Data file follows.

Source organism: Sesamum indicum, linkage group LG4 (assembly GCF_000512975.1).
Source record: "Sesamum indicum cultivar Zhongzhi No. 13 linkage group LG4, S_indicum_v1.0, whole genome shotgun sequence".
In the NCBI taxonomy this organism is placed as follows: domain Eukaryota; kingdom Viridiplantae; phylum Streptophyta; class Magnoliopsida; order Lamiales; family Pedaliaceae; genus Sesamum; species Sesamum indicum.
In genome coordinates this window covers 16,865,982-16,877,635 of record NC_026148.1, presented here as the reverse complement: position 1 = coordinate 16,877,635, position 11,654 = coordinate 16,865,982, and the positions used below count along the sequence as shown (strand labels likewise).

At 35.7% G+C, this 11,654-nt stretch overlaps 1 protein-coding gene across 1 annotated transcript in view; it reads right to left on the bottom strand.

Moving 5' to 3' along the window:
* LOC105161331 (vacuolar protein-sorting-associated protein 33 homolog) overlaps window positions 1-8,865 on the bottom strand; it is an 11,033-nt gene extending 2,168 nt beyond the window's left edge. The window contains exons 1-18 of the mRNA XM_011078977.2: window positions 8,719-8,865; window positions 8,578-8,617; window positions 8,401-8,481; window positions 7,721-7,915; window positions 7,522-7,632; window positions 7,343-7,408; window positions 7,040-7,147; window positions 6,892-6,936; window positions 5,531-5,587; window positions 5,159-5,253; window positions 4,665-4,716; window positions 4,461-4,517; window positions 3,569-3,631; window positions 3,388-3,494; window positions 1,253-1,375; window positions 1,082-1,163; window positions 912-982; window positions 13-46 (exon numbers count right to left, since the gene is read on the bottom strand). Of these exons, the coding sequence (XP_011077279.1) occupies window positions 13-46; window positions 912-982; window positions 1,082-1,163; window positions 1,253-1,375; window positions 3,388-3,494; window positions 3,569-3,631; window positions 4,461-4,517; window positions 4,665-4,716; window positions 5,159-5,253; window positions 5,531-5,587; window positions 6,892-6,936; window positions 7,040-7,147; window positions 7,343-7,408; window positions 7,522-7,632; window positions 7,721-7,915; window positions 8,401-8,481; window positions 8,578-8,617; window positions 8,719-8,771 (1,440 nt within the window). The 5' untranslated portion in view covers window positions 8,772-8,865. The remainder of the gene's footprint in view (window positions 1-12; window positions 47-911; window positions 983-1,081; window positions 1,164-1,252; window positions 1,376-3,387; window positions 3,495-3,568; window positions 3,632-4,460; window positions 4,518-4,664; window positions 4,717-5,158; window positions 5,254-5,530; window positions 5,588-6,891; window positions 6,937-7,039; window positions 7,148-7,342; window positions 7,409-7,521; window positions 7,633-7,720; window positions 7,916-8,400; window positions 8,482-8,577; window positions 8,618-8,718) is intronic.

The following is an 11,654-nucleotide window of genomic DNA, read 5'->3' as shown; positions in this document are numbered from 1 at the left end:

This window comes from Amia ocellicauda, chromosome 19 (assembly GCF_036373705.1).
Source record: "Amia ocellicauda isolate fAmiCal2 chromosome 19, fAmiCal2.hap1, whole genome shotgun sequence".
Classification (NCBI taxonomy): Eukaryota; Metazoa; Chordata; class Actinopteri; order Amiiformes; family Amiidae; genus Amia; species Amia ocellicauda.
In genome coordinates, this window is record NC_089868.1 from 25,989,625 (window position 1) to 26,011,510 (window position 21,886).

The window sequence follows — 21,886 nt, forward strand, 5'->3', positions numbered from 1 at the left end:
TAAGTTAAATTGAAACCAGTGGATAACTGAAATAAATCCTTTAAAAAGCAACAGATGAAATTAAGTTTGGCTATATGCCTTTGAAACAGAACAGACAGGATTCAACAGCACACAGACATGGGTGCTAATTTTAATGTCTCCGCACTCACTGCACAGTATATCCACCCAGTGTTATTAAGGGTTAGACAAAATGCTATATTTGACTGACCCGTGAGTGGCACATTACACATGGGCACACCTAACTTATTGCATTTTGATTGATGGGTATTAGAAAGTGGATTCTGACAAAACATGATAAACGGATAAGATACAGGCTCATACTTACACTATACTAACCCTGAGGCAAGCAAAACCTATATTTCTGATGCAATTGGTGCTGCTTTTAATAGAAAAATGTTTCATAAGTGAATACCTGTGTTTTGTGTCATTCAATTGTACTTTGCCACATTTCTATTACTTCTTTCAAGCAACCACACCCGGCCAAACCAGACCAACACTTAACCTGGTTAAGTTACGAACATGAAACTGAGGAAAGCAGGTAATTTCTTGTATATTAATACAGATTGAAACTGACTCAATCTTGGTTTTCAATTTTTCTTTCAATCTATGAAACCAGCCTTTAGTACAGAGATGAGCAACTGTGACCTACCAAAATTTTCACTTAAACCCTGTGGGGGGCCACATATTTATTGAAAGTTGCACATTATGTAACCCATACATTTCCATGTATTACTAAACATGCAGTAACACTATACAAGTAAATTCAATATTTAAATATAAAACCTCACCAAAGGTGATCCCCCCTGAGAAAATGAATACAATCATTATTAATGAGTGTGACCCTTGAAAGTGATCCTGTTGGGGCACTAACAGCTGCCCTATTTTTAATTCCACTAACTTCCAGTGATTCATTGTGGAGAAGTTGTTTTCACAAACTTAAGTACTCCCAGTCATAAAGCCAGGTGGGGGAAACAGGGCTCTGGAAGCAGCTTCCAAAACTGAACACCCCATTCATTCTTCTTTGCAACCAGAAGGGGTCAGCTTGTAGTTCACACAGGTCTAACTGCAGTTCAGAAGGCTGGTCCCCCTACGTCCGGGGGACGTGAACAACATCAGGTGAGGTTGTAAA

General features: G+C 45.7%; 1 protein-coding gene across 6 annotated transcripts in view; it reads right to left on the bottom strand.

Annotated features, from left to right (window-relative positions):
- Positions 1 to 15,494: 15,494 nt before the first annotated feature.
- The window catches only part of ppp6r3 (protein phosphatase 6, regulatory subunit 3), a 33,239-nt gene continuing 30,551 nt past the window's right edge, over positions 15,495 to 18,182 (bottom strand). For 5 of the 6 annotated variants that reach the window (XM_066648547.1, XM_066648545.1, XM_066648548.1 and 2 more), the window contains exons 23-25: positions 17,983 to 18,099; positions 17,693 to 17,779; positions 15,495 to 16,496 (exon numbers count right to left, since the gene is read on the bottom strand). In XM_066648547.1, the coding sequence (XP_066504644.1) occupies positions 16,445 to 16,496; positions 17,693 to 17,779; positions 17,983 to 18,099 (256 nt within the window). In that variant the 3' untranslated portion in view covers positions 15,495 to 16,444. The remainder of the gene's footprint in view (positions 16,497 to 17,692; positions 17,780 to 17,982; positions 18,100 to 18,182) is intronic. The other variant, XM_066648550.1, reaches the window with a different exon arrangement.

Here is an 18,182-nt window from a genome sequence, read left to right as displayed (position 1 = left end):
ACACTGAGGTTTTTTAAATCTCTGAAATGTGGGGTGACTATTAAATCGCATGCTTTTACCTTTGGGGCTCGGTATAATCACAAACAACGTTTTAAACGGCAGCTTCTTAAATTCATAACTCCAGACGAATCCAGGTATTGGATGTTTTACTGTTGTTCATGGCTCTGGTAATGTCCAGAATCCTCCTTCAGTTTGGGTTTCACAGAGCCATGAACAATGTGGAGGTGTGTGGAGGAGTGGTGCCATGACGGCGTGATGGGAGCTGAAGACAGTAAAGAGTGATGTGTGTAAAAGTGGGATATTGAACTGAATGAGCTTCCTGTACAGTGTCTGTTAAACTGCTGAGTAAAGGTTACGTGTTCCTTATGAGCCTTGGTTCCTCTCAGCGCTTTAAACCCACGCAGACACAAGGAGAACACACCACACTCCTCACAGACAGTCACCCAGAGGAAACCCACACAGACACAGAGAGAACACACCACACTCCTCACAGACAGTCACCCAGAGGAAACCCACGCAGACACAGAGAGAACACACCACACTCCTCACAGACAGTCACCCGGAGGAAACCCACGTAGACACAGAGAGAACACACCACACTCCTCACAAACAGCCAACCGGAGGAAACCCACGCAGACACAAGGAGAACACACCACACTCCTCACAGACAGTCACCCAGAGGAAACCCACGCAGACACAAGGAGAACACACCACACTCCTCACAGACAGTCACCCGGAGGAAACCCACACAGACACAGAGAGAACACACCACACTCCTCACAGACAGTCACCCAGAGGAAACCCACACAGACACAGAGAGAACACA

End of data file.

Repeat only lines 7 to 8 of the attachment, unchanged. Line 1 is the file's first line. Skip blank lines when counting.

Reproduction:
* LOC105161331 (vacuolar protein-sorting-associated protein 33 homolog) overlaps window positions 1-8,865 on the bottom strand; it is an 11,033-nt gene extending 2,168 nt beyond the window's left edge. The window contains exons 1-18 of the mRNA XM_011078977.2: window positions 8,719-8,865; window positions 8,578-8,617; window positions 8,401-8,481; window positions 7,721-7,915; window positions 7,522-7,632; window positions 7,343-7,408; window positions 7,040-7,147; window positions 6,892-6,936; window positions 5,531-5,587; window positions 5,159-5,253; window positions 4,665-4,716; window positions 4,461-4,517; window positions 3,569-3,631; window positions 3,388-3,494; window positions 1,253-1,375; window positions 1,082-1,163; window positions 912-982; window positions 13-46 (exon numbers count right to left, since the gene is read on the bottom strand). Of these exons, the coding sequence (XP_011077279.1) occupies window positions 13-46; window positions 912-982; window positions 1,082-1,163; window positions 1,253-1,375; window positions 3,388-3,494; window positions 3,569-3,631; window positions 4,461-4,517; window positions 4,665-4,716; window positions 5,159-5,253; window positions 5,531-5,587; window positions 6,892-6,936; window positions 7,040-7,147; window positions 7,343-7,408; window positions 7,522-7,632; window positions 7,721-7,915; window positions 8,401-8,481; window positions 8,578-8,617; window positions 8,719-8,771 (1,440 nt within the window). The 5' untranslated portion in view covers window positions 8,772-8,865. The remainder of the gene's footprint in view (window positions 1-12; window positions 47-911; window positions 983-1,081; window positions 1,164-1,252; window positions 1,376-3,387; window positions 3,495-3,568; window positions 3,632-4,460; window positions 4,518-4,664; window positions 4,717-5,158; window positions 5,254-5,530; window positions 5,588-6,891; window positions 6,937-7,039; window positions 7,148-7,342; window positions 7,409-7,521; window positions 7,633-7,720; window positions 7,916-8,400; window positions 8,482-8,577; window positions 8,618-8,718) is intronic.

The following is an 11,654-nucleotide window of genomic DNA, read 5'->3' as shown; positions in this document are numbered from 1 at the left end: